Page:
Election Fundamentals in 2016

Election Fundamentals Favor Hillary ClintonIs Steve M at No More Mister Nice Blog right when he says, This Election Is Going to Be a Nail-Biter? He’s looking at the recent polls that show Donald Trump gaining on Hillary Clinton. Now I don’t think polls mean much right now. But I do keep remembering back to 1980, when Democrats were happy that they were going to be running against the extremist Ronald Reagan. And the data we have indicates that economic considerations account for about half of the outcome in a presidential election. So I thought it might be a good time to discussion some election fundamentals.

Polls Don’t Mean Much Now

Before I get to that, Steve M is being a bit silly. It’s not just that it is way early in this election. It is also that the timing is bad. We just came off the whole “rigged system” narrative that the right wing has been pushing about Clinton not getting indicted. Very few people even know what the issue is, but there is a tendency for people to think that smoke implies fire. We may be innocent until proven guilty in court, but in most people’s minds, we are guilty until proven innocent.

And let’s be prepared for things to get worse. The RNC is next week and that always gives candidates a bump. Just remember that Michael Dukakis had a 15 percentage point lead over the elder Bush after the DNC in 1988. And Dukakis went on to lose California — and didn’t win New York by all that much (4 percentage points — compared to the 28 that Obama beat Romney by in 2012). So we should all calm down.

Election Fundamentals Tell Us More

But to be honest, I haven’t liked what I’ve seen in the election fundamentals either. My simple model just looks at the trend of the unemployment rate (U3) in the first 10 months of the election year. If the trend is negative (unemployment is going down), it is good news for the party in power. If it is positive, it is good news for the party in opposition. And look at what we have for the first six months of this year:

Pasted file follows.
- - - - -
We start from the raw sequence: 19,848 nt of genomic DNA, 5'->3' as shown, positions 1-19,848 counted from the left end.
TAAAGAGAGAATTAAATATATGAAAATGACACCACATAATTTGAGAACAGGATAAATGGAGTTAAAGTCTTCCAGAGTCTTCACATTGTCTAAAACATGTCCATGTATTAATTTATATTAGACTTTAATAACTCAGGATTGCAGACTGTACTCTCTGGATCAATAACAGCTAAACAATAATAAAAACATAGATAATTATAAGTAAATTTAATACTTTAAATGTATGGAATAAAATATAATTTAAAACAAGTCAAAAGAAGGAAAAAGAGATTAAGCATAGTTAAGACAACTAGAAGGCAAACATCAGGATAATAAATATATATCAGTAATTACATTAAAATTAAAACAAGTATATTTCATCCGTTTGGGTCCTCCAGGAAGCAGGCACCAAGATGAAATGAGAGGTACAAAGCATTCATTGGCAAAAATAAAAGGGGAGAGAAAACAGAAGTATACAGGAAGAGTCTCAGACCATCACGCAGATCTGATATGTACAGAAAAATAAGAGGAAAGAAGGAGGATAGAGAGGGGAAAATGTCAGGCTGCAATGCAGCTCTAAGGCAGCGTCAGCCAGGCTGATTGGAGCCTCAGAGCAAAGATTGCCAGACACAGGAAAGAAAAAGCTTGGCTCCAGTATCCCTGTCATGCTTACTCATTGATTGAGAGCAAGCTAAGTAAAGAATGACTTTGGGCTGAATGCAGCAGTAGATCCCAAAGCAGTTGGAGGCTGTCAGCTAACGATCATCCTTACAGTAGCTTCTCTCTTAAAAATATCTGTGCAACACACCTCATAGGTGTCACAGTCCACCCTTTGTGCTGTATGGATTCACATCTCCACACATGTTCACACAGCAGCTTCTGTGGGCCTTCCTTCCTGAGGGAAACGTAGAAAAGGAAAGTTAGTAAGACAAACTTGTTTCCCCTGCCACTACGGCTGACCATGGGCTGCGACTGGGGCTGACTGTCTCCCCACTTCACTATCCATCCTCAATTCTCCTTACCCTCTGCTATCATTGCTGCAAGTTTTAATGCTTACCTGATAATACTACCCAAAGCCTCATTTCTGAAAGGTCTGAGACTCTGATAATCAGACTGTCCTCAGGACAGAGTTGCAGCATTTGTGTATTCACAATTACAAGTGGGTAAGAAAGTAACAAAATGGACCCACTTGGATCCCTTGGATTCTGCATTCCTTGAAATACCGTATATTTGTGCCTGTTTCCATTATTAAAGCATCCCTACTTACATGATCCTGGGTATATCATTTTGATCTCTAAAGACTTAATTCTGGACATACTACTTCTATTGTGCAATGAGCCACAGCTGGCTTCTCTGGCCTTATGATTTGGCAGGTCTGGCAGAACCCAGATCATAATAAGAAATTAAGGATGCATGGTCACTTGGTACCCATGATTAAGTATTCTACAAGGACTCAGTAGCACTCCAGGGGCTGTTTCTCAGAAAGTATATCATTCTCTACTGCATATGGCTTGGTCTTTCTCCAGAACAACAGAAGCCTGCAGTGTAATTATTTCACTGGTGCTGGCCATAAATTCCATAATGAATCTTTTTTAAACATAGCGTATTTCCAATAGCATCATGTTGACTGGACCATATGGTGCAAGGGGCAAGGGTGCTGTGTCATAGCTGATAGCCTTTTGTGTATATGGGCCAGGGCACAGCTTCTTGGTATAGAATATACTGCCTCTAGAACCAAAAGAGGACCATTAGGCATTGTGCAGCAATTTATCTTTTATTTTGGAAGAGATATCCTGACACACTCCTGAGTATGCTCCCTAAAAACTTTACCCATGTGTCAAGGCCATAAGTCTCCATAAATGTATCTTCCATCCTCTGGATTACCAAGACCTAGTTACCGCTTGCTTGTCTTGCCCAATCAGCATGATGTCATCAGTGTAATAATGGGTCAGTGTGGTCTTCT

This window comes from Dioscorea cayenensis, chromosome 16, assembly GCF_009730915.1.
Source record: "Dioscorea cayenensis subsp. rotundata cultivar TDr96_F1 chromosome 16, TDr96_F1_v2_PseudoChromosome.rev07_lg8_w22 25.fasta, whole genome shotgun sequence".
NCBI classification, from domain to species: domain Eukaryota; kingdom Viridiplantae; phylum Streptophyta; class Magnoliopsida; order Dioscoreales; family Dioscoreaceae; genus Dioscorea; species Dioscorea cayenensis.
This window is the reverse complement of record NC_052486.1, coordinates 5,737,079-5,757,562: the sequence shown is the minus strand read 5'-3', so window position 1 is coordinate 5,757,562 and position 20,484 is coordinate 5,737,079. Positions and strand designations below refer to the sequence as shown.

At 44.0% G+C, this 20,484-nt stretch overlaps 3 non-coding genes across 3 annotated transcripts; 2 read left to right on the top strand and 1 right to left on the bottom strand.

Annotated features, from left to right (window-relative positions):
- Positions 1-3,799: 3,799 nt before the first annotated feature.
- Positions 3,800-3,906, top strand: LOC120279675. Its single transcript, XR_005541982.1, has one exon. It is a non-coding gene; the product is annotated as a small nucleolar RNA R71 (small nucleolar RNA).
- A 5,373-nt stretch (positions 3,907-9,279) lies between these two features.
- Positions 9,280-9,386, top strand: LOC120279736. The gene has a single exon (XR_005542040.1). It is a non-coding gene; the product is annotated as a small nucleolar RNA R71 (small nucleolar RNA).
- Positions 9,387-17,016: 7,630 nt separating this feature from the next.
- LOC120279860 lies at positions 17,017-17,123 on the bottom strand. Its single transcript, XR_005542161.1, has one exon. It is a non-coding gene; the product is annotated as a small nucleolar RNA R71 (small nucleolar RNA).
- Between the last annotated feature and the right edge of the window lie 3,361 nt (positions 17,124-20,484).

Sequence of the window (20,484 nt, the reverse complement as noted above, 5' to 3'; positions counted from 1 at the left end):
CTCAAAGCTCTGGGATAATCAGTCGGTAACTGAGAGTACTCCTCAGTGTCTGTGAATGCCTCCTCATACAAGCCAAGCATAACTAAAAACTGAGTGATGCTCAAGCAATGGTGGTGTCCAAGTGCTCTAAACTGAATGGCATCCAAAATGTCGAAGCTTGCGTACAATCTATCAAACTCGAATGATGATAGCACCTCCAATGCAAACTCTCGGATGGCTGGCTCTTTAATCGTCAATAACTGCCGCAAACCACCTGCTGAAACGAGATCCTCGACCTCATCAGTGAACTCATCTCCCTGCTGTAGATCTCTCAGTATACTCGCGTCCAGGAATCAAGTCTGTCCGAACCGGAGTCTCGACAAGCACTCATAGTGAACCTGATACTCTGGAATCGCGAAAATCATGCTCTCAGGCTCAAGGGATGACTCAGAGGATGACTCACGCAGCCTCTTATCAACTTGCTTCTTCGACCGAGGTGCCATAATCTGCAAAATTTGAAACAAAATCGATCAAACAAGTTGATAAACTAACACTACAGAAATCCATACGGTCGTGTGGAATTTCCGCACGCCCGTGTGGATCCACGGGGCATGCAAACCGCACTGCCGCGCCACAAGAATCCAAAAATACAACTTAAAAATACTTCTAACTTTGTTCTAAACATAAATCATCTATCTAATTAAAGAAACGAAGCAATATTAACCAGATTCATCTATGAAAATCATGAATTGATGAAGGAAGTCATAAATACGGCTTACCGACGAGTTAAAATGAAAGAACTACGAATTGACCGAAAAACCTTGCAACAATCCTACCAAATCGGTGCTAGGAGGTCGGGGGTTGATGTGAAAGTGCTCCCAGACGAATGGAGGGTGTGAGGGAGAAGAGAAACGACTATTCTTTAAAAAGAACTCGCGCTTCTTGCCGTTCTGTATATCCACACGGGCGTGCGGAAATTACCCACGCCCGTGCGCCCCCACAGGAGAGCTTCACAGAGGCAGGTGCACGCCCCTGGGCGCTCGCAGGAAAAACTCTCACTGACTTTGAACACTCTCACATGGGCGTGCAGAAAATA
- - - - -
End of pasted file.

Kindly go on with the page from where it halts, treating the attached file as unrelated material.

Jan: 4.9
    Feb: 4.9
    Mar: 5.0
    Apr: 5.0
    May: 4.7
    Jun: 4.9

To the naked eye, it looks flat, because when it comes to trends, we tend to look at the first and last numbers and go with that. But right now, this is a distinctly negative trend -0.017% per month. I know that doesn’t mean much without context. So here’s some context:

1988 (Bush-Dukakis): -0.033;
1992 (Bush-Clinton): +0.021;
1996 (Clinton-Dole): -0.50;
2000 (Gore-Bush): -0.007;[1]
2004 (Bush-Kerry): -0.033;
2008 (McCain-Obama): +0.179;
2012 (Obama-Romney): -0.046.

Hillary Clinton Is Winning

So right now the election fundamentals favor Hillary Clinton by just about the same amount as they favored Bill Clinton when he was first elected in 1992. And she’s doing considerably better on the election fundamentals than Mr Gore in 2000. If I had to pick between polls after a bad news cycle for Clinton and the economics at play, I would go for the economics.

Of course, the election fundamentals could change. Although Alan Greenspan was willing to let the unemployment rate get all the way down to 3.9%, it does not seem that the current Fed Chair Janet Yellen is. For years, the Fed has been itching to raise interest rates to slow our already anemic recovery. But I think the worst that will happen is that the unemployment rate trend will be flat. Unless something horrible happens, it is unlikely to go in Donald Trump’s favor.

What that means is that Donald Trump is going to have to make this election about something other than the economy. And that will be hard to do given that a bad economy is the basis of pretty much his entire campaign. The wall? The racism? China? It’s all based on economics. So it’s actually looking pretty good for Hillary Clinton right now. And I didn’t think that before I started writing this article.

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About Frank Moraes